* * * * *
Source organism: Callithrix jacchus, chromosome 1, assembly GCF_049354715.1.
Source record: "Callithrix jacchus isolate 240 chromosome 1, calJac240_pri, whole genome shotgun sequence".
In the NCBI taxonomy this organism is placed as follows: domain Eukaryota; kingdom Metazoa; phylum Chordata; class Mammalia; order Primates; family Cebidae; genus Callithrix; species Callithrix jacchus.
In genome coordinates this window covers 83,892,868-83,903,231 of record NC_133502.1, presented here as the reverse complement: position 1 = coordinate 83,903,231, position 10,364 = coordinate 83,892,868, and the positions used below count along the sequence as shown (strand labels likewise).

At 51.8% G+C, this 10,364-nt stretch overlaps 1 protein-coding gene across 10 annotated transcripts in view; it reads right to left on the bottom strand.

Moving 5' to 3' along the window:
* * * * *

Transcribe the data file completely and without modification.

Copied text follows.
Source organism: Callithrix jacchus, chromosome 1, assembly GCF_049354715.1.
Source record: "Callithrix jacchus isolate 240 chromosome 1, calJac240_pri, whole genome shotgun sequence".
In the NCBI taxonomy this organism is placed as follows: domain Eukaryota; kingdom Metazoa; phylum Chordata; class Mammalia; order Primates; family Cebidae; genus Callithrix; species Callithrix jacchus.
In genome coordinates this window covers 83,892,868-83,903,231 of record NC_133502.1, presented here as the reverse complement: position 1 = coordinate 83,903,231, position 10,364 = coordinate 83,892,868, and the positions used below count along the sequence as shown (strand labels likewise).

At 51.8% G+C, this 10,364-nt stretch overlaps 1 protein-coding gene across 10 annotated transcripts in view; it reads right to left on the bottom strand.

Moving 5' to 3' along the window: